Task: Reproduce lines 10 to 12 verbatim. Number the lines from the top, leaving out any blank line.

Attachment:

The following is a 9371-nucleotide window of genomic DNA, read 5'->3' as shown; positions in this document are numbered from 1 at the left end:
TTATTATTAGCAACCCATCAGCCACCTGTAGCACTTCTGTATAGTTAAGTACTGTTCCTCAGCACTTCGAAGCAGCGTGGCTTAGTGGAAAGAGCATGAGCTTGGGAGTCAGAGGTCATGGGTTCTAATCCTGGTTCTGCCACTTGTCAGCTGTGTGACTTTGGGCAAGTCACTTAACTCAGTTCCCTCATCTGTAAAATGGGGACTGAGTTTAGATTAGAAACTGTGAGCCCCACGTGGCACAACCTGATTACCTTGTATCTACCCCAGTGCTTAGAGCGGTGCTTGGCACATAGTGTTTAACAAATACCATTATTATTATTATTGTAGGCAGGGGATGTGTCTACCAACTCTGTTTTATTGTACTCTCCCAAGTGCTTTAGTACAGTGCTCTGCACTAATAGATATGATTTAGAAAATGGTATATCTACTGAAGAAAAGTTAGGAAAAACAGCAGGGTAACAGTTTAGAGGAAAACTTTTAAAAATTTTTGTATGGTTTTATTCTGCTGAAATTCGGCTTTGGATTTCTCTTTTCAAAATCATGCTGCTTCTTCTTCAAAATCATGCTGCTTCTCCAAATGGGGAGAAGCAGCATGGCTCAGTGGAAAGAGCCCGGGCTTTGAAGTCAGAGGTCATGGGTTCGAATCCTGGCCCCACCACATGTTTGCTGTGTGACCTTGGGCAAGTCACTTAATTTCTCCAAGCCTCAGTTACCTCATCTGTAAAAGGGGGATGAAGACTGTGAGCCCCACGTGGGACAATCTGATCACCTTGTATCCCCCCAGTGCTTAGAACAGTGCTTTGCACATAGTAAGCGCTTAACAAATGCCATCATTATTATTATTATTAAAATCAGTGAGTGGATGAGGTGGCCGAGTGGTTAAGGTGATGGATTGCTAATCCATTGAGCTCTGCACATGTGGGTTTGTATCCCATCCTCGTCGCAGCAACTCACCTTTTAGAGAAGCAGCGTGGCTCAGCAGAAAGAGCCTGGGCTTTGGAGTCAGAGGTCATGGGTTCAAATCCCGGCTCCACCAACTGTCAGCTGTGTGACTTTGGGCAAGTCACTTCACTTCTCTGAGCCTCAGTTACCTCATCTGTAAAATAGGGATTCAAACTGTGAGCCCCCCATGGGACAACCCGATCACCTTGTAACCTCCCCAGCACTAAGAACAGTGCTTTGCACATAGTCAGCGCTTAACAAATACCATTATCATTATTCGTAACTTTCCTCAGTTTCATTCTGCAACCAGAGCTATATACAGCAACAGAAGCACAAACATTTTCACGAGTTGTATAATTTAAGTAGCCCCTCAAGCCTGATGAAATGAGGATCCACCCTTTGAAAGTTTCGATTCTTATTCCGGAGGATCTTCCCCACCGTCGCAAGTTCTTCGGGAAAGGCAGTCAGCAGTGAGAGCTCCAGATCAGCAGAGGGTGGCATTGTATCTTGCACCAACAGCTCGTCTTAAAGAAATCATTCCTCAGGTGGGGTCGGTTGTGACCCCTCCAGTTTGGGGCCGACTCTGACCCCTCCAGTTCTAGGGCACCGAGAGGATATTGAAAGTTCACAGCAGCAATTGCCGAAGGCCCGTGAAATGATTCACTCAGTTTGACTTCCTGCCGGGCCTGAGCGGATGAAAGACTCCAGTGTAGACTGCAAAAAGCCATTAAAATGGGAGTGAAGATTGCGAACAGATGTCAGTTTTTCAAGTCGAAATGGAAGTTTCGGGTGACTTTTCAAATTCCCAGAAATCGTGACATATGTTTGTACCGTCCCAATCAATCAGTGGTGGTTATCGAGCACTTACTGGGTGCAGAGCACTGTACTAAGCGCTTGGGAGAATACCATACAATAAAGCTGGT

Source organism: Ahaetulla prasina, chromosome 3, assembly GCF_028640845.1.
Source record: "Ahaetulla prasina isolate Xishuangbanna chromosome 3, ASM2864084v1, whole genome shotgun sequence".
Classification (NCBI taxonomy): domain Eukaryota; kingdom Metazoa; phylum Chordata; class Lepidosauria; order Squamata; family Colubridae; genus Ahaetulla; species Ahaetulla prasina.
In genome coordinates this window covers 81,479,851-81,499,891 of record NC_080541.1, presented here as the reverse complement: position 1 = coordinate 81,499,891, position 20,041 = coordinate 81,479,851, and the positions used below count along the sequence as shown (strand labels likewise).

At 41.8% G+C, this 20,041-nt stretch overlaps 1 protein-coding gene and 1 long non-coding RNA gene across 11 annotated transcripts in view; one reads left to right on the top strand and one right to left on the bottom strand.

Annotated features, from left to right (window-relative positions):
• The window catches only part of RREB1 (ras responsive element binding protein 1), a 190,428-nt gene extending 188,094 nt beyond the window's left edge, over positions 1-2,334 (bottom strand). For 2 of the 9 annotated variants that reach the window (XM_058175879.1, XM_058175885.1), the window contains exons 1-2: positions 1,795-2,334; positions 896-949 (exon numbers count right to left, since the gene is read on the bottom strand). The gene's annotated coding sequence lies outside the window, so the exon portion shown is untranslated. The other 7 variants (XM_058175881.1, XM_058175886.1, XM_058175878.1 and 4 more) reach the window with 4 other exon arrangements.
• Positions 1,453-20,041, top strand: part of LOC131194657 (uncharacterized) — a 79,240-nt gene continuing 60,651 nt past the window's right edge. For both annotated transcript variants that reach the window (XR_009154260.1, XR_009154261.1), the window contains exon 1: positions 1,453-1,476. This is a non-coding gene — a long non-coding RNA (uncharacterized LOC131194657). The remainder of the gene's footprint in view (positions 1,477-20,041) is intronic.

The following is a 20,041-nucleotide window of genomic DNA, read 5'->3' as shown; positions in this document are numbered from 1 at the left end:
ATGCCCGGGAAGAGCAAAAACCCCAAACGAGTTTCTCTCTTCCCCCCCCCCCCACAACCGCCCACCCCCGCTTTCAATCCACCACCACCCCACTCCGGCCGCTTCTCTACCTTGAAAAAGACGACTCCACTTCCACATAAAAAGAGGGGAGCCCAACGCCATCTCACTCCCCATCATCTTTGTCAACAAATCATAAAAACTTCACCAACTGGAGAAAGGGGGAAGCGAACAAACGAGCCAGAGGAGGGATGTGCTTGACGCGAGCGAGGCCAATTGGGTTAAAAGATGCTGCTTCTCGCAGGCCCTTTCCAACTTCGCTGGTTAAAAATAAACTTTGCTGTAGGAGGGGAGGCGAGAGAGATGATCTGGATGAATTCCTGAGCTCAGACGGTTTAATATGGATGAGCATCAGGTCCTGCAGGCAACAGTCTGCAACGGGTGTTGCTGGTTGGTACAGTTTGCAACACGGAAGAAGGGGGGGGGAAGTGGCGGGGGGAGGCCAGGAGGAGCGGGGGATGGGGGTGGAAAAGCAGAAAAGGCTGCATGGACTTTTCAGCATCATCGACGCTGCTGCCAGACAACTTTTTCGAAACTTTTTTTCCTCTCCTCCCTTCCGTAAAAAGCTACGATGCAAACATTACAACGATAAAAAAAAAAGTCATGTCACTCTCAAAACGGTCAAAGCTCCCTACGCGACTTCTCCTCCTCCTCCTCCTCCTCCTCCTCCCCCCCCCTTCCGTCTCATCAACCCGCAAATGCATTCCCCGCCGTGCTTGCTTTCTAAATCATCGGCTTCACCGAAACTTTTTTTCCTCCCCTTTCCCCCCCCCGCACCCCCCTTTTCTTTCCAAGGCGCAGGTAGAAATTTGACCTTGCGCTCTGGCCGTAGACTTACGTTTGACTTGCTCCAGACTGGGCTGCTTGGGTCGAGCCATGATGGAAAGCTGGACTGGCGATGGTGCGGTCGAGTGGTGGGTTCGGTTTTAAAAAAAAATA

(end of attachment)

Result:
• Positions 1,453-20,041, top strand: part of LOC131194657 (uncharacterized) — a 79,240-nt gene continuing 60,651 nt past the window's right edge. For both annotated transcript variants that reach the window (XR_009154260.1, XR_009154261.1), the window contains exon 1: positions 1,453-1,476. This is a non-coding gene — a long non-coding RNA (uncharacterized LOC131194657). The remainder of the gene's footprint in view (positions 1,477-20,041) is intronic.

The following is a 20,041-nucleotide window of genomic DNA, read 5'->3' as shown; positions in this document are numbered from 1 at the left end:
ATGCCCGGGAAGAGCAAAAACCCCAAACGAGTTTCTCTCTTCCCCCCCCCCCCACAACCGCCCACCCCCGCTTTCAATCCACCACCACCCCACTCCGGCCGCTTCTCTACCTTGAAAAAGACGACTCCACTTCCACATAAAAAGAGGGGAGCCCAACGCCATCTCACTCCCCATCATCTTTGTCAACAAATCATAAAAACTTCACCAACTGGAGAAAGGGGGAAGCGAACAAACGAGCCAGAGGAGGGATGTGCTTGACGCGAGCGAGGCCAATTGGGTTAAAAGATGCTGCTTCTCGCAGGCCCTTTCCAACTTCGCTGGTTAAAAATAAACTTTGCTGTAGGAGGGGAGGCGAGAGAGATGATCTGGATGAATTCCTGAGCTCAGACGGTTTAATATGGATGAGCATCAGGTCCTGCAGGCAACAGTCTGCAACGGGTGTTGCTGGTTGGTACAGTTTGCAACACGGAAGAAGGGGGGGGGAAGTGGCGGGGGGAGGCCAGGAGGAGCGGGGGATGGGGGTGGAAAAGCAGAAAAGGCTGCATGGACTTTTCAGCATCATCGACGCTGCTGCCAGACAACTTTTTCGAAACTTTTTTTCCTCTCCTCCCTTCCGTAAAAAGCTACGATGCAAACATTACAACGATAAAAAAAAAAGTCATGTCACTCTCAAAACGGTCAAAGCTCCCTACGCGACTTCTCCTCCTCCTCCTCCTCCTCCTCCTCCCCCCCCCTTCCGTCTCATCAACCCGCAAATGCATTCCCCGCCGTGCTTGCTTTCTAAATCATCGGCTTCACCGAAACTTTTTTTCCTCCCCTTTCCCCCCCCCGCACCCCCCTTTTCTTTCCAAGGCGCAGGTAGAAATTTGACCTTGCGCTCTGGCCGTAGACTTACGTTTGACTTGCTCCAGACTGGGCTGCTTGGGTCGAGCCATGATGGAAAGCTGGACTGGCGATGGTGCGGTCGAGTGGTGGGTTCGGTTTTAAAAAAAAATA